ASU students prepare to enter the U.S. Dept. of Energy's Solar Decathalon competition in DC.
(June 29, 2011)
By Monte Mitchell
June 27, 2011
There's a lot of work being done to prepare Appalachian State University's Solar Homestead to shine as North Carolina's first-ever entry in the Solar Decathlon competition in Washington.
Student Heather Kinsey is helping design a photovoltaic power system. Joe Armstrong is wearing a hardhat and supervising construction. David Lee, Ed Pavia and Janelle Wienke are doing such things as writing and designing promotional material, updating Twitter, Facebook and a website, and giving tours.
More than 100 ASU students are involved in ASU's entry, the Solar Homestead.
"Some of these guys are here 24/7," Pavia said. "They work their tails off."
The excitement on the project has been building, especially since the home started taking shape, with construction going on now inside the high bay garage area of a former car dealership beside U.S. 421. The homestead will be moved outside later this summer, where motorists can watch its continued progress.
ASU's entry started in 2009 with eight graduate students, as the school submitted one of 45 entries in the U.S. Department of Energy's Solar Decathlon 2011. ASU's design was one of 20 selected for the contest, which also includes teams from Belgium, Canada, China and New Zealand. (The University of Hawaii's team has since dropped its entry so there are 19 schools in the competition.)
ASU's entry is expected to cost about $900,000, with the aim of building the home itself for about $325,000.
Team Germany — Technische Universitat Darmstadt — won the last contest in 2009, but with a home that cost more than $1 million
Part of the idea of the competition is to educate people about solar energy, but also to create prototypes that people can copy for houses. With that in mind, the contest has added an affordability element, so that a team loses points as the home gets more expensive.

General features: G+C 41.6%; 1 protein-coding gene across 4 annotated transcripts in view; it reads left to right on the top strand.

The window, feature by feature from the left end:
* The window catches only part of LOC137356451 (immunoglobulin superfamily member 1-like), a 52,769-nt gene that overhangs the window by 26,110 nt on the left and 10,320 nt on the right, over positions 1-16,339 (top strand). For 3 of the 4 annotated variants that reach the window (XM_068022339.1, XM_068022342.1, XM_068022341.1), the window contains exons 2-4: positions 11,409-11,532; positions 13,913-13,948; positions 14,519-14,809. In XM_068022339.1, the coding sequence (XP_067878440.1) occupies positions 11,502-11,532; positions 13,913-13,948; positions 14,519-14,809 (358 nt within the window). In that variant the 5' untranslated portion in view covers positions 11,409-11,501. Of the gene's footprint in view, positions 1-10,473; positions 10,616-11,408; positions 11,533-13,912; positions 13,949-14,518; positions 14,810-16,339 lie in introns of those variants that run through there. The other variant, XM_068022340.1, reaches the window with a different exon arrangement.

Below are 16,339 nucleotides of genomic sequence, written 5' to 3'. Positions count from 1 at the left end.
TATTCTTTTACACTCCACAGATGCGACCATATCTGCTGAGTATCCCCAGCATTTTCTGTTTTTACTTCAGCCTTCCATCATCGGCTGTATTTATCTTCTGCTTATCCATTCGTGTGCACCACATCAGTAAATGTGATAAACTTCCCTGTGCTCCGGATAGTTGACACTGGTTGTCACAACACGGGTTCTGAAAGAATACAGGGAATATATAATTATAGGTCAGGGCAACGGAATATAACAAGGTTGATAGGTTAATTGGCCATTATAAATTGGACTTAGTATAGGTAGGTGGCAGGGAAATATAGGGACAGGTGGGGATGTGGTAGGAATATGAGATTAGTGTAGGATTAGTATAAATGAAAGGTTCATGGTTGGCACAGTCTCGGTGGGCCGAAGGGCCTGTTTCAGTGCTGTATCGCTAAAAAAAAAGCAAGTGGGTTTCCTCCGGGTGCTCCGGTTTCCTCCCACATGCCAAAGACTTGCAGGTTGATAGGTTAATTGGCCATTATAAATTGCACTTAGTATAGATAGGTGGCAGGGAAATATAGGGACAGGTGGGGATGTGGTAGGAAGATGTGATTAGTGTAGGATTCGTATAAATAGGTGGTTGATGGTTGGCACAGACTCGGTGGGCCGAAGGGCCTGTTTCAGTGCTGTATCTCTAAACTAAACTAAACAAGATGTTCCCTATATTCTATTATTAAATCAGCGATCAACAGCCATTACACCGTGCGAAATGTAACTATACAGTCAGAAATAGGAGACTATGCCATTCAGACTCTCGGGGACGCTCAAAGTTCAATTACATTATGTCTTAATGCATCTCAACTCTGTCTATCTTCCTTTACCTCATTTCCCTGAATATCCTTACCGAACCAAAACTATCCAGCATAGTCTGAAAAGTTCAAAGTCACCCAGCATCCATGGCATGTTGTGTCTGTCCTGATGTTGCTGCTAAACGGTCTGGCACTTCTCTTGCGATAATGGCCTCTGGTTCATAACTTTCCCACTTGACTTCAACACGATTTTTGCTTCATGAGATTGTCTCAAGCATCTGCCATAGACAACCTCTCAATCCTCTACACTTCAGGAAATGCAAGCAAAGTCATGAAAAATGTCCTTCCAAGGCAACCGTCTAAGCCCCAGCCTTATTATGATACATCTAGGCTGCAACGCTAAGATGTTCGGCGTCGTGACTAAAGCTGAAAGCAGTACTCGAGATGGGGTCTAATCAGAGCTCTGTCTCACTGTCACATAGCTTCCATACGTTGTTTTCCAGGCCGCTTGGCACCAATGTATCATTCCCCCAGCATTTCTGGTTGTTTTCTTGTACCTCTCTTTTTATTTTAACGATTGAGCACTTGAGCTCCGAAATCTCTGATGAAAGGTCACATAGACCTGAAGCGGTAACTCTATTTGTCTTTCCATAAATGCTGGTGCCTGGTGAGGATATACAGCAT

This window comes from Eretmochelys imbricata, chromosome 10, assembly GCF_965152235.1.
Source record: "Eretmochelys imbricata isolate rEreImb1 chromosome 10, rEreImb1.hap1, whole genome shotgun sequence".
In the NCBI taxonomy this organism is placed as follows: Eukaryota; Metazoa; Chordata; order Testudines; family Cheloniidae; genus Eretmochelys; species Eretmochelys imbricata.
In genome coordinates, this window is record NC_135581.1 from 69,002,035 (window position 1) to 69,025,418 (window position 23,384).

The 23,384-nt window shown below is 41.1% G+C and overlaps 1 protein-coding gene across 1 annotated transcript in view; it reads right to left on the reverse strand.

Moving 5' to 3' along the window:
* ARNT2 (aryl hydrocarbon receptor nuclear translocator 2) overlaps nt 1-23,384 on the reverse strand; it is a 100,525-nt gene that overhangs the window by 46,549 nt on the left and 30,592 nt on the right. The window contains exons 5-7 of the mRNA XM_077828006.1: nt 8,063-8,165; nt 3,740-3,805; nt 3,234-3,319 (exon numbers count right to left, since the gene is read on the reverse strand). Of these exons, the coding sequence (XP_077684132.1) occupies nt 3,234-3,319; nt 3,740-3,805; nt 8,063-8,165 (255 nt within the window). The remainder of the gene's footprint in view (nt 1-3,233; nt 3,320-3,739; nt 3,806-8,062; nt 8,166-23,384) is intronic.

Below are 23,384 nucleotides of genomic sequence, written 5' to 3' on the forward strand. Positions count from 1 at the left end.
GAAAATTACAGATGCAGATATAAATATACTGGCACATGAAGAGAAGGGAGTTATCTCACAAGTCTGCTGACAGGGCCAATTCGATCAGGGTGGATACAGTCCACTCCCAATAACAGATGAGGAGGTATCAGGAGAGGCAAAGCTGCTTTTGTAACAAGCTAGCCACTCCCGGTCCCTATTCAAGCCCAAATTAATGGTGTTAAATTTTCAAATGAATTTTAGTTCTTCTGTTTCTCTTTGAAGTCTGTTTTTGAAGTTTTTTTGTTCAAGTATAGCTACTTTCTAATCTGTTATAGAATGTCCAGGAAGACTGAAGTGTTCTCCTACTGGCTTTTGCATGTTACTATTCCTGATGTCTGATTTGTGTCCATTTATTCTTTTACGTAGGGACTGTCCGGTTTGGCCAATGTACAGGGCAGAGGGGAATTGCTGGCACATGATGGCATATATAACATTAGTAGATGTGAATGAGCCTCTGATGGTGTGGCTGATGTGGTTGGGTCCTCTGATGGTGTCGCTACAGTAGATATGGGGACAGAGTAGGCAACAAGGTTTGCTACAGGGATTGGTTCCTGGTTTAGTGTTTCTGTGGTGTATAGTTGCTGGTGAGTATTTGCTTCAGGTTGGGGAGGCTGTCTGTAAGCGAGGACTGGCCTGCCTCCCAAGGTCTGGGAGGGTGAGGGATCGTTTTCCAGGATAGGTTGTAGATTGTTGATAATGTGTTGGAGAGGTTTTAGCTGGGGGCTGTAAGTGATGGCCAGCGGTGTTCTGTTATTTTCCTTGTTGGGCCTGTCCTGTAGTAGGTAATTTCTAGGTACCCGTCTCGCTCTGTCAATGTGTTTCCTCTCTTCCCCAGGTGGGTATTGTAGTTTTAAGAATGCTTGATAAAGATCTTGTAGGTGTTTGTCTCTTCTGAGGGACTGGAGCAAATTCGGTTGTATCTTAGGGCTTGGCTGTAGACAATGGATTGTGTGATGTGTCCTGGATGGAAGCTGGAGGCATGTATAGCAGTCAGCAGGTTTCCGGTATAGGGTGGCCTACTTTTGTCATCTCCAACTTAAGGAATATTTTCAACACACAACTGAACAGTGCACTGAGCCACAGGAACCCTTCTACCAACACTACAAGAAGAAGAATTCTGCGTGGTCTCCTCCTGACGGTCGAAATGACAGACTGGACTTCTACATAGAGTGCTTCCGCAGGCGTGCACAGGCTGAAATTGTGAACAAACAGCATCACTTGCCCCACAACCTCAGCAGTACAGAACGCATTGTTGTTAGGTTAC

The Solar Decathlon's 10 competitions are in architecture, market appeal, engineering, communications, affordability, comfort zone, hot water, appliances, energy balance and home entertainment.
ASU's design draws on the mountain heritage of pioneers who had a central cabin with outbuildings such as smokehouses and chicken coops.
The two-bedroom, one-bath house is 1,000 square feet, including a living room, kitchen and a detached flex space that could be used for an office or guest quarters.
The homestead design includes three outbuilding modules — OMs, they call them — which are unheated space for storage or other uses. A resident coming out of the front of the house would step out onto the Great Porch, which faces the OMs and is sheltered by a large canopy of photovoltaic panels.
Each of the 42 solar panels is about 4 feet by 3 feet and costs about $1,000. The solar power system, which includes the panels and other components, costs about $60,000.
The Solar Homestead is designed to be zero-energy, meaning it'll generate at least enough energy to power it, and probably more.
The home is being built modularly on 14 trailers so it can be trucked to Washington. The students and their faculty advisers will set up the Solar Homestead on a site between the Potomac River and Tidal Basin, beside the Franklin D. Roosevelt Memorial, starting Sept. 23 and ending Oct. 2.
Some 10,000 or so people a day are expected to come through the home, and the contests include such things as throwing a dinner party or hosting a movie night.
"Making sure this house is actually livable and not just energy-efficient is a big part of the competition," Lee said.
Lee and Pavia said Chancellor Ken Peacock is a big supporter of the effort. It was Peacock who helped set up a meeting with Lowe's Cos. Inc.
Lowe's and its Lowe's Charitable and Educational Foundation have contributed $350,000 to the Solar Homestead effort. Students at ASU are also big financial supporters through the self-imposed renewable energy initiative student fee of $5 a semester.
The U.S. Department of Energy provided a $100,000 grant to ASU.
Organizers are still trying to raise money for such expenses as transporting the house and sending some 50 or so students to Washington.
Public tour dates for the Solar Homestead will be July 15 and 16 and Aug. 17 and 27.